Food: what's on your plate?

Article published on Oct. 17, 2016
Article published on Oct. 17, 2016

Food, the engine that drives our daily lives, is currently a hot plate on the agendas of EU leaders. We rely on this basic commodity and almost take it for granted but it has been commonly understood and agreed that we have to protect and secure our basic needs.

In the era of Sustainable Development Goals (SDG) food security is a priority and the European Union as a global actor is playing a key role conducting a research framework building on a set of food security priorities. EU Commissioner for Research, Science and Innovation Carlos Moedas has put in place an ambitious agenda for food policy and environmental issues. This initiative aims to contribute to the setting of EU and global directions for food waste prevention.

“By World Food Day 2016 (Sunday 16 October), the European Commission will launch a research and innovation agenda for food and nutrition security. This will lead to a Food Research Area by 2020, created by both the EU and its global food and nutrition security partners,” announced Moedas in January 2016.

The EU Commissioner for Health & Food Safety Vytenis Andriukaitis addressed the Committee of the Region’s plenary debate on food waste in June 2016, where he defended the urgent need of protecting food and preventing food waste while contributing to a sustainable development. 

“This is unaffordable, immoral and unsustainable. To tackle food waste successfully, we need a thorough re-think of how we produce, market and consume food at each step of the food chain,” said Andriukaitis.“The Commission will also develop, in co-operation with Member States and stakeholders, guidelines to facilitate food donation in the EU,” he added.

From food shortages…

After the disarray of the Second World War, some European countries were confronted with severe food shortages forcing populations to control their food through rationing practices. A Common Agricultural Policy (CAP) was thought through during the 50’s and finally in 1962 concrete mechanisms were adopted by the six founding member states of the EU. Market unity, community preference (chose local) and financial solidarity were the three major principles underpinning the CAP.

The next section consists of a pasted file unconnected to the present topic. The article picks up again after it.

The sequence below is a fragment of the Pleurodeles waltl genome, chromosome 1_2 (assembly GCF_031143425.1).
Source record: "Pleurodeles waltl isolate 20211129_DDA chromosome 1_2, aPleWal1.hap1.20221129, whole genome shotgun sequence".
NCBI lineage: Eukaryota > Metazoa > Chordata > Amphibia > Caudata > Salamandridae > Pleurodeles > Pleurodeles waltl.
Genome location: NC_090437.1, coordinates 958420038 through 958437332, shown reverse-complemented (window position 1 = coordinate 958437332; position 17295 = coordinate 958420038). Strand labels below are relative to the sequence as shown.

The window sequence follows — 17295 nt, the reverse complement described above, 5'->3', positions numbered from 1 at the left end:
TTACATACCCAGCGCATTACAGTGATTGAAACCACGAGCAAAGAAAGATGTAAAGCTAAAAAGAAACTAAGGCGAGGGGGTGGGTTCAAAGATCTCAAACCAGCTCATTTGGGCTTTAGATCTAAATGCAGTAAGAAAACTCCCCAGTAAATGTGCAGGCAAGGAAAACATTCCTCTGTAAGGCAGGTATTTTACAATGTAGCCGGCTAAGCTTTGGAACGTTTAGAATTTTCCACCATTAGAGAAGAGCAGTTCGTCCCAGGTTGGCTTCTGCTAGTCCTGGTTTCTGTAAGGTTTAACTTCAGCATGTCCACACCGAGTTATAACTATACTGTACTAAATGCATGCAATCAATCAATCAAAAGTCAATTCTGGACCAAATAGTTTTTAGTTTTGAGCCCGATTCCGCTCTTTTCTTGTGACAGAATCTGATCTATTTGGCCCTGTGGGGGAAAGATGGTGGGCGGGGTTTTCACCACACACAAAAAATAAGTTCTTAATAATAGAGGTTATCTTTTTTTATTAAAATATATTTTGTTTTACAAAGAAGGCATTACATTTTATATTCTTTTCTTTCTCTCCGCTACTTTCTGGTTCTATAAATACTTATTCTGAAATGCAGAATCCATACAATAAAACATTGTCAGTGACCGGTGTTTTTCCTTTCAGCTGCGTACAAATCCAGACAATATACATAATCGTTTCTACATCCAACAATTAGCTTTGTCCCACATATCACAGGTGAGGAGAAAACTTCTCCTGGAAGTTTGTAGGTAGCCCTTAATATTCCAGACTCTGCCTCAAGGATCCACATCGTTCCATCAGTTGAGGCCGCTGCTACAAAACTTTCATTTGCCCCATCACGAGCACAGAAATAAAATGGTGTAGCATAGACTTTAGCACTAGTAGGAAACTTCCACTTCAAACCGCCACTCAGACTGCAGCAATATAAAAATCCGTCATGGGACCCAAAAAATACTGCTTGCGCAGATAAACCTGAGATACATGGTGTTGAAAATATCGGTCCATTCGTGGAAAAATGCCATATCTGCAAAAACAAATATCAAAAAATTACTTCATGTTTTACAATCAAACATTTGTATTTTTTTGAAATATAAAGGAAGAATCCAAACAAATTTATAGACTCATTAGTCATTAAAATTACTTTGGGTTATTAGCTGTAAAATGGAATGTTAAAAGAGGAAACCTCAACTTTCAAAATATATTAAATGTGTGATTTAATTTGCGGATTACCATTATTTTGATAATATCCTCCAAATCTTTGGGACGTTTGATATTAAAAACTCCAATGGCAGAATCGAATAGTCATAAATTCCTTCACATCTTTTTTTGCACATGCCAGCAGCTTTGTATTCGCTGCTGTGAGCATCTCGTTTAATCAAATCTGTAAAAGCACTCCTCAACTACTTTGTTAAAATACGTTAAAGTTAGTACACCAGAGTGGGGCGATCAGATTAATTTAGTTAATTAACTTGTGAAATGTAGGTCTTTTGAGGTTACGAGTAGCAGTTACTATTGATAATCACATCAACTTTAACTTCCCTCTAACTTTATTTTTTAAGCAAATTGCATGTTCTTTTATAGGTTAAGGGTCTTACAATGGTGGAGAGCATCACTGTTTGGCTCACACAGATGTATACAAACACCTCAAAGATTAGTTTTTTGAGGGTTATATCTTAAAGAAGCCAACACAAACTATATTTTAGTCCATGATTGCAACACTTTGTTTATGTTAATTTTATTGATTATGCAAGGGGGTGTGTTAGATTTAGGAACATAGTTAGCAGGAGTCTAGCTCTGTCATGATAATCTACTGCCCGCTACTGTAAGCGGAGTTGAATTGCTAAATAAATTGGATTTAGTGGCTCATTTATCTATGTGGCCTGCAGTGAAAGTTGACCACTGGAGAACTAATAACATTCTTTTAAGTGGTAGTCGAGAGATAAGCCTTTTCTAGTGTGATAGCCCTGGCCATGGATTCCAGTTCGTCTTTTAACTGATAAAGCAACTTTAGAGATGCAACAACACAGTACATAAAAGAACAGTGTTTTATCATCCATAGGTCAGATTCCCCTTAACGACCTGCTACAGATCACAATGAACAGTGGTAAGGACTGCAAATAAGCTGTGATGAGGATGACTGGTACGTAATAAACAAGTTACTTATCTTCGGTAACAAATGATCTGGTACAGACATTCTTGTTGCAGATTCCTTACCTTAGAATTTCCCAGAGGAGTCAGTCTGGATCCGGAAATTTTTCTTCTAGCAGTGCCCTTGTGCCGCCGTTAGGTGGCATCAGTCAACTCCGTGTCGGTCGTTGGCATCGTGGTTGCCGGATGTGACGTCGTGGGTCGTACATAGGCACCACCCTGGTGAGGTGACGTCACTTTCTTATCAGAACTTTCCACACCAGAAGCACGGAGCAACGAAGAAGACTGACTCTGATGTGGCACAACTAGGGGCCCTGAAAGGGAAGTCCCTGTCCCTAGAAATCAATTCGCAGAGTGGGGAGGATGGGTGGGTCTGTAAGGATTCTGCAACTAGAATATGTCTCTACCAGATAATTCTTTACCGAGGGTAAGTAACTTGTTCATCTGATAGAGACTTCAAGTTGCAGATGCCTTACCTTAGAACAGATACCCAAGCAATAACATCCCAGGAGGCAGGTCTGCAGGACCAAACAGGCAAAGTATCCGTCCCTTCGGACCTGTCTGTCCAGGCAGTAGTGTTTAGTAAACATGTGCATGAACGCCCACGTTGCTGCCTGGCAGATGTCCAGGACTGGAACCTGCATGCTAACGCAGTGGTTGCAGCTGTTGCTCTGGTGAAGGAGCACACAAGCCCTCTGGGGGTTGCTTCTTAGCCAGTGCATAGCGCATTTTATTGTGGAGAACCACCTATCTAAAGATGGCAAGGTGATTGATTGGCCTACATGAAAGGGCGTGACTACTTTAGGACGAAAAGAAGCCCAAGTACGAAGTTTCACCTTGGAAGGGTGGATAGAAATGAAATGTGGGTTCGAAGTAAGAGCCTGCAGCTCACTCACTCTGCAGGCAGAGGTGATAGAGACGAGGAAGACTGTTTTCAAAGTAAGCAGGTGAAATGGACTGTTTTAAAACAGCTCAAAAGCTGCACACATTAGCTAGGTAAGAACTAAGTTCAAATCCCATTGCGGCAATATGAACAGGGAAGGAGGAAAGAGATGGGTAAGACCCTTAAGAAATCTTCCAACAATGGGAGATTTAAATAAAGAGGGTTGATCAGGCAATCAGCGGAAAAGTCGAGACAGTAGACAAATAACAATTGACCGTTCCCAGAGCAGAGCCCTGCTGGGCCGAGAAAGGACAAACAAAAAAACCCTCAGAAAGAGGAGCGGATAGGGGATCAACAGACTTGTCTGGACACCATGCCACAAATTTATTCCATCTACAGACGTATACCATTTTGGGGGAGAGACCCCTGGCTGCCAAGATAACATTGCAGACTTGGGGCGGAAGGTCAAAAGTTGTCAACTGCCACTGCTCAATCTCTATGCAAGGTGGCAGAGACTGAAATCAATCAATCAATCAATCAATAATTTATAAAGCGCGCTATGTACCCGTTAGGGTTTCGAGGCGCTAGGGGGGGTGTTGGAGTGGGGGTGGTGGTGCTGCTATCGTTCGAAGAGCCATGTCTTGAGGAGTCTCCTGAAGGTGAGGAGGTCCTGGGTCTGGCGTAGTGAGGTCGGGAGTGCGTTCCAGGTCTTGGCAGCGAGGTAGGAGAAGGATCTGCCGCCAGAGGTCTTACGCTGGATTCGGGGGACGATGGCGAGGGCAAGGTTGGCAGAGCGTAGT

However, the common policy was never entirely accepted by the community and it was subject of several reforms up until today. In 1968, the European Commissioner for Agriculture Sicco Mansholt called on the Council of Ministers for reform claiming that the amount of land for cultivation should be reduced and uttering that the living conditions of farmers had not improved since the CAP’s implementation - despite a sharp peak in production.

…To food waste

Today, there are over 500 million people living in the European Union. The world population is projected to exceed 10 billion by the end of the century. Such growth will put a massive strain on the global food supply. With a fasting growing population, demand for food is mounting but so does overproduction and ultimately vast amounts of wasted food.

It has been estimated that up to 30% of all food produced around the world is lost or wasted. According to the European Commission, staggering 88 tonnes of food are wasted every year in the EU reaching losses of €143 billion. However, the environmental impact caused by the waste is another reason for concern.

Environmental impact

A report published in 2013 by the Food and Agriculture Organisation of the United Nations (FAO) revealed the perverse effects of food waste on climate, water, land and biodiversity.

"We all - farmers and fishers; food processers and supermarkets; local and national governments; individual consumers - must make changes at every link of the human food chain to prevent food wastage from happening in the first place, and re-use or recycle it when we can't," said FAO director general José Graziano da Silva.


According to FAO, a combination of consumer behavior and lack of communication in the supply chain leads to higher levels of food waste in affluent societies. The food subject is particularly complex and therefore it is vital to make the shift towards a collective awareness into a holistic approach.

From a public health viewpoint, good nutrition value is essential and so is the food labeling in order to empower the consumer to make informed and sustainable choices. It is commonly believed that food consumption and dietary choices can make an important contribution to meeting current environmental challenges.

Moreover, greening measures to the whole supply chain are paramount. Re-setting the economy to consume fewer natural resources and make the agro-food system more resilient to potential supply shortages.

Last but not the least, to abruptly reduce food waste and its byproducts it is crucial to harmonise the food supply chain worldwide and take into consideration the impact on the environment and climate change. It is time to use resources within our means such as innovation techniques as to improve the circularity of recycled products and waste management.